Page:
For the moment they had turned the attention of the ravening pack from the cowering feast of the refugees taking rest and seeking sanctuary in the Lords manor. Daggers had been seated home in sheaths as the bow was taken up. There were human faces mixed amid this pack of mindless murderers. Like pepper mixed in with the white of salt they stood out. They shouted orders and used both voice and whip to turn the mass upon the danger which had come upon their vulnerable backside. The string sang as arrows flew, the firm stance, yet the hot militant joy in moving smoothly, gracefully in such action. This was her purpose and one she did not bitterly hold against Him. A human face suddenly sprouted the haft of an arrow and then she side stepped and brought the heavy good thickness of the bow against the head of a closer target. It flipped backward in a spray of blood and teeth to crash into two of its fellows before fingers plucked another arrow from the quiver and set it singing forth towards another face in this crowd of interlopers.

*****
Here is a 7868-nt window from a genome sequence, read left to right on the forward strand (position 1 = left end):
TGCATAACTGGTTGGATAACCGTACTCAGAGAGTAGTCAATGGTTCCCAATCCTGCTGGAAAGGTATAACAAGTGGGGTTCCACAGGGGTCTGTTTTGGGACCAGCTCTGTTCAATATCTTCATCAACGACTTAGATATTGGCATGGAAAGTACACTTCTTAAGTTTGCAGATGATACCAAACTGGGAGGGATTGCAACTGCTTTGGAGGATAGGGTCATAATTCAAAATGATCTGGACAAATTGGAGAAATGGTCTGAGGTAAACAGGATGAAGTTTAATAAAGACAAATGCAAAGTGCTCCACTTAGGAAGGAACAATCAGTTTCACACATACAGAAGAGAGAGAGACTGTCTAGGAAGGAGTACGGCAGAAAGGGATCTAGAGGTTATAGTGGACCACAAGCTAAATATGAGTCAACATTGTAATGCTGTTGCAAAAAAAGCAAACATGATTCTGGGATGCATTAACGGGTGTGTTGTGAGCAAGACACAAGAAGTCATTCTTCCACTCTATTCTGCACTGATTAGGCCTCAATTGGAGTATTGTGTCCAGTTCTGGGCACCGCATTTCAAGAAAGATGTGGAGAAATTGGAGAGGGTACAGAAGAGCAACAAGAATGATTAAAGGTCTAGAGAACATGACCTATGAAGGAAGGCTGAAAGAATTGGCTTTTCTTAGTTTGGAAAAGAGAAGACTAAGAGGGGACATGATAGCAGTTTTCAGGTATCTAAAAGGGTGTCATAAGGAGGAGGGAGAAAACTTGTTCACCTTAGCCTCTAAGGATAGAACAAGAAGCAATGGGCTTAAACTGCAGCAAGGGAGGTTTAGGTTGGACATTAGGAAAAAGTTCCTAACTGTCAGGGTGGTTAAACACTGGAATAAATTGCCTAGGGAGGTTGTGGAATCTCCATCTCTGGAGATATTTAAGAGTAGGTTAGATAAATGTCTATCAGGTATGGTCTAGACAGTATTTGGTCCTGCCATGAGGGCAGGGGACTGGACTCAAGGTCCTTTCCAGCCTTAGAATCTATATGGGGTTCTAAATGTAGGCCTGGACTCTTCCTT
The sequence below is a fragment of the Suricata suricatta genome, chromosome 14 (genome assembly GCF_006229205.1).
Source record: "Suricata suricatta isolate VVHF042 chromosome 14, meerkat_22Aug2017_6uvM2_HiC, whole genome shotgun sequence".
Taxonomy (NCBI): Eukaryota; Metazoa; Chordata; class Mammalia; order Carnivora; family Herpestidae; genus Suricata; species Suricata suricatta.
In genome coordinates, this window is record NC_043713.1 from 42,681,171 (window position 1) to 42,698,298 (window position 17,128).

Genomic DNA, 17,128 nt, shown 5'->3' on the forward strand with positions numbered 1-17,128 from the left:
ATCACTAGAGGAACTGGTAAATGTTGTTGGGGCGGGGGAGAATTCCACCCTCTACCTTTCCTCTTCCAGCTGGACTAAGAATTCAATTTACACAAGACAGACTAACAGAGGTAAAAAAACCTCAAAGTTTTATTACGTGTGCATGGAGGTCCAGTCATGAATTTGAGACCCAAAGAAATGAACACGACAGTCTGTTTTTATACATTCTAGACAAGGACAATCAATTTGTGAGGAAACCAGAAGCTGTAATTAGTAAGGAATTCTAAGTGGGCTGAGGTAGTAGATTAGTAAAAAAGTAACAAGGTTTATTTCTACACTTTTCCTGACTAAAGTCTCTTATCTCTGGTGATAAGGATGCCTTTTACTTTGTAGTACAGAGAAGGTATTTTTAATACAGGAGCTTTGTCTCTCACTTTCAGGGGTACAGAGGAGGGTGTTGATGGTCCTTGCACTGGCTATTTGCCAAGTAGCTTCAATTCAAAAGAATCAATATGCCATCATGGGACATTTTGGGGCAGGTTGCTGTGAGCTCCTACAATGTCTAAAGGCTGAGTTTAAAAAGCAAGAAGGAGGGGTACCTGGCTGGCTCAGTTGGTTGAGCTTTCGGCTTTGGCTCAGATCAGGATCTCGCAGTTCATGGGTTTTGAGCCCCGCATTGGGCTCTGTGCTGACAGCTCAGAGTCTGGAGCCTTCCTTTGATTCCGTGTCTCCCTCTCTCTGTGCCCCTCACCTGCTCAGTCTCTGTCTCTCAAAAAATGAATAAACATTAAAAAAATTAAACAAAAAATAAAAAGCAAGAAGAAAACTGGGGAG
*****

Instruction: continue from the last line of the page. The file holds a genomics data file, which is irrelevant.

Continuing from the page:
It was good work here, as all such jobs felt the same when they were being done to ones standards. The streets behind had become funerary in their own rights and yet inch by inch they harrowed and hacked forward, whittling the numbers of the enemy in the advantage of the narrowness of the cobbled path of of raggedy battlefield.